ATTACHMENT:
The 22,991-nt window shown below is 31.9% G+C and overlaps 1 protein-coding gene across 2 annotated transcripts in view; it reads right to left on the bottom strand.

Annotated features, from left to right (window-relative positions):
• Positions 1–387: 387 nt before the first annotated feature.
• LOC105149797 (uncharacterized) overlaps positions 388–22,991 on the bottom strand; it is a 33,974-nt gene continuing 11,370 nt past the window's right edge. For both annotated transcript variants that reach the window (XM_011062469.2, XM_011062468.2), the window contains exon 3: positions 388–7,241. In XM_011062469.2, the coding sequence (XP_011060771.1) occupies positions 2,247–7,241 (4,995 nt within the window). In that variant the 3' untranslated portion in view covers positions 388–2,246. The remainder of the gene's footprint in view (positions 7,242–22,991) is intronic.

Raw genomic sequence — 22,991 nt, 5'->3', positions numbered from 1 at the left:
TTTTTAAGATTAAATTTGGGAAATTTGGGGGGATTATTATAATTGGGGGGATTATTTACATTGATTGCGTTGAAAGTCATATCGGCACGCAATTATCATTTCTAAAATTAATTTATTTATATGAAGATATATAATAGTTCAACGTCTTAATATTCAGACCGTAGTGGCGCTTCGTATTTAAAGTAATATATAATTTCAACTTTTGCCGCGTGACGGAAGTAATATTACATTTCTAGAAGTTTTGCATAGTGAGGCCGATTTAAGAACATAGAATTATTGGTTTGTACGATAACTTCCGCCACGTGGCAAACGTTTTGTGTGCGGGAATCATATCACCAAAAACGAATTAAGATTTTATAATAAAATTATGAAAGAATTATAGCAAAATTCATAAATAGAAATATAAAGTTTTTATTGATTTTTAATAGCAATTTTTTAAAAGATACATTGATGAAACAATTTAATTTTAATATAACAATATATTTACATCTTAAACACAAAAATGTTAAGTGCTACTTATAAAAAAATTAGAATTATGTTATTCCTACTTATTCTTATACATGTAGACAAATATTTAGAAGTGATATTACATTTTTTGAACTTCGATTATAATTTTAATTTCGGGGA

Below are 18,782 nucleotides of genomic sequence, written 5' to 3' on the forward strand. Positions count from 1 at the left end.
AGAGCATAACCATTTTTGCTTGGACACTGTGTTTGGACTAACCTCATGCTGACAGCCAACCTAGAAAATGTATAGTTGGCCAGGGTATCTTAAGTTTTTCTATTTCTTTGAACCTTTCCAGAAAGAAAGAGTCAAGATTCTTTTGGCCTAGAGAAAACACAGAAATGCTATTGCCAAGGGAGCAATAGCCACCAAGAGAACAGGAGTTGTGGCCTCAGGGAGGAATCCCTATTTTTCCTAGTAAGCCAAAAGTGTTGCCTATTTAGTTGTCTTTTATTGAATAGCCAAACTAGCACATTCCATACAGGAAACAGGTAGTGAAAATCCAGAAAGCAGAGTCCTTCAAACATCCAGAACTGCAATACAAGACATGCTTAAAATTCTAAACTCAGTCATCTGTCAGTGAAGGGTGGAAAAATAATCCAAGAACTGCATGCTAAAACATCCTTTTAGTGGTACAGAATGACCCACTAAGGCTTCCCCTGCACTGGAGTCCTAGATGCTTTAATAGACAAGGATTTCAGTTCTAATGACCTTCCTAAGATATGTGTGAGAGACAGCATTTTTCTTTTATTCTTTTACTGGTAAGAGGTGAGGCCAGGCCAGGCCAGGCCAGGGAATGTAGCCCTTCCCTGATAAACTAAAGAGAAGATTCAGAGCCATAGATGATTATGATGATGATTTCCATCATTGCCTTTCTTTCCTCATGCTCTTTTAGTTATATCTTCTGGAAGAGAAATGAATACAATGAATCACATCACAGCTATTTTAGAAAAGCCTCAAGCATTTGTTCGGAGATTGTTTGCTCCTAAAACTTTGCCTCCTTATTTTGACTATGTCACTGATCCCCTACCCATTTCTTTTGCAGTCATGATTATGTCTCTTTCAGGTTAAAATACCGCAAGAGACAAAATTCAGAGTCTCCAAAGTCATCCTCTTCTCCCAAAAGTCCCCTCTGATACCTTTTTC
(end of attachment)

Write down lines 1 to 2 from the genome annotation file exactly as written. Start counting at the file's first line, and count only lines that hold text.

The 22,991-nt window shown below is 31.9% G+C and overlaps 1 protein-coding gene across 2 annotated transcripts in view; it reads right to left on the bottom strand.

Annotated features, from left to right (window-relative positions):